Here is a link to the product page for Liebert,

    http://www.liebert.com/product_pages/Products.aspx
     
  11. tradetime

    tradetime Registered Member

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    In a situation like that what you are really looking for perhaps is Online UPS (aka double conversion UPS) verses the more common Offline (aka line interactive) then you will have no lag time.
     
  12. JimIT

    JimIT Registered Member

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    I would not plug a UPS into a surge protector. Some UPS will not operate correctly if you do this.
     
  13. Eliot

    Eliot Registered Member

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    That would be a good thing for me. I need the extra plugs because I want the bare essentials on the UPS. All the other "stuff" can stay on the surge protector it is currently plugged into.
     
  14. Peter2150

    Peter2150 Global Moderator

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    You are assuming I use typical surge protector strips. I don't.

    I use Zero Surge 2R-15W's, one for each system. Note, they recommend putting them upstream from a UPS.

    I do have a laser printer and it bypasses the UPS. It is always powered on first do to the short term starting load.

    Pete
     
  15. Bill_Bright

    Bill_Bright Registered Member

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    Generally speaking, surge and spike (S&S) protectors are nothing more than fancy, expensive extension cords - a waste of money (except, perhaps for laser printers).

    Get a good UPS with AVR (automatic voltage regulation) and plain old extension cords if you need more outlets - no S&S. Plug the UPS into the wall (after verifying the wall is properly wired and there is a good ground (Earth)). Then plug everything else into the battery side, or the S&S side of the UPS. NEVER plug an UPS into a S&S protector as the UPS may interpret the power as dirty - since all S&S protectors do is whack the top (clamp) off of the sinewave.

    As noted, only certain types of S&S protectors can be plugged into UPS and this is because the load seen by the UPS when a S&S protector is used often looks dirty, and can cause conflicts with the AVR circuits. This special type of S&S protector is just another way to take your money. You don't need it.

    Remember, NO S&S protector can compensate for sags (opposites of surges), or dropouts (opposite) of spikes. They cannot compensate for brownouts (extended sags or low voltage events) nor can they compensate for extended surges. The S&S protector can only (partially) compensate for just 50% of the anomalies. So why use them? All computers should be on an UPS. If you have a nice big screen TV, it should be on an UPS. Same with home theater audio gear.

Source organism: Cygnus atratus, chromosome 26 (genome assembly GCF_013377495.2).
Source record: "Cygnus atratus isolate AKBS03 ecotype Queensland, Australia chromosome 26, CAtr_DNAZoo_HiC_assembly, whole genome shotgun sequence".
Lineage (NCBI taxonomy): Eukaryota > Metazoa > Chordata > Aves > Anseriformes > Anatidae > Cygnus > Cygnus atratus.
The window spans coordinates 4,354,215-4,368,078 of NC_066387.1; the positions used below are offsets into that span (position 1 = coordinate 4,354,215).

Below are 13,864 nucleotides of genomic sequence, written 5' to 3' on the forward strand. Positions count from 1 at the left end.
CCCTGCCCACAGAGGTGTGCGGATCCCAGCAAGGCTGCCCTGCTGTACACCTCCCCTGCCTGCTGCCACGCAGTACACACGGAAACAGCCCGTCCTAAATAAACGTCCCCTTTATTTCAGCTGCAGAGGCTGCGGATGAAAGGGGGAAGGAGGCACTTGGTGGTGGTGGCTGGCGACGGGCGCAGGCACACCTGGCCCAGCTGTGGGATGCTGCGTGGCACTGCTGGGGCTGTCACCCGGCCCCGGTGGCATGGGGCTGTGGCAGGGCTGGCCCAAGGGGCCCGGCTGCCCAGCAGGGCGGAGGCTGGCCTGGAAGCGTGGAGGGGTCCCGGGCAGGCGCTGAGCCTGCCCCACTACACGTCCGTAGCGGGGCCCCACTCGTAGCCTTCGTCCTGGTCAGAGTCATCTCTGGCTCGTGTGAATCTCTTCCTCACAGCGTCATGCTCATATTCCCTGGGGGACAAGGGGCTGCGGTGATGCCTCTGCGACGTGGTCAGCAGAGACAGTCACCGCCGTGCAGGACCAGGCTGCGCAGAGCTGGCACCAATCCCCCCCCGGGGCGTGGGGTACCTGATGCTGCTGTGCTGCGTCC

It is important to note that ALL high wattage devices send surge, spike and sag anomalies down the line each time they cycle on and off. These include refrigerators, MW ovens, hair dryers, toasters, water coolers, coffee pots, etc. If you have one of these appliances your home or work, you need an UPS with AVR. If you live in an apartment building, you need a UPS with AVR.

    A 1000VA UPS with AVR will comfortably support a nice PC, router, cable/modem, WAP, PDA, and TWO 22inch LCD monitors. CRT monitors draw a lot more power than LCD monitors, and may require a larger UPS. Unless you use the automated shutdown software that comes with most UPS, or access the computer remotely, stepping the computer through the save and shutdown steps by memory, without a monitor, is not easy. So I recommend ensuring the UPS will support your computer, network hardware, and at least the primary (if using more than one) monitor so you can see what you are doing.

    Oh, and for the record, backup battery power in the event of a power outage is only the icing on the cake - it's the voltage regulation that makes UPS with AVR so special, and important.
     
  16. bgoodman4

    bgoodman4 Registered Member

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    Thanks for this, now at least I know what the difference is.

    I had spent quite a bit of time with the folk from APC (first a sales desk person and then when the recommended battery did not do the trick a tech) and none of the recommendations worked. This meant I had bought 3 backup APC batteries (one I bought on my own and then I phoned the co twice). Regardless of exactly what sort of battery it is the Liebert did the trick and I found Liebert support much better than APC which is why I am recommending the brand. No doubt if I had been aware of Wilders forum at the time I could have saved myself time and money by asking for help here but ,,,,,,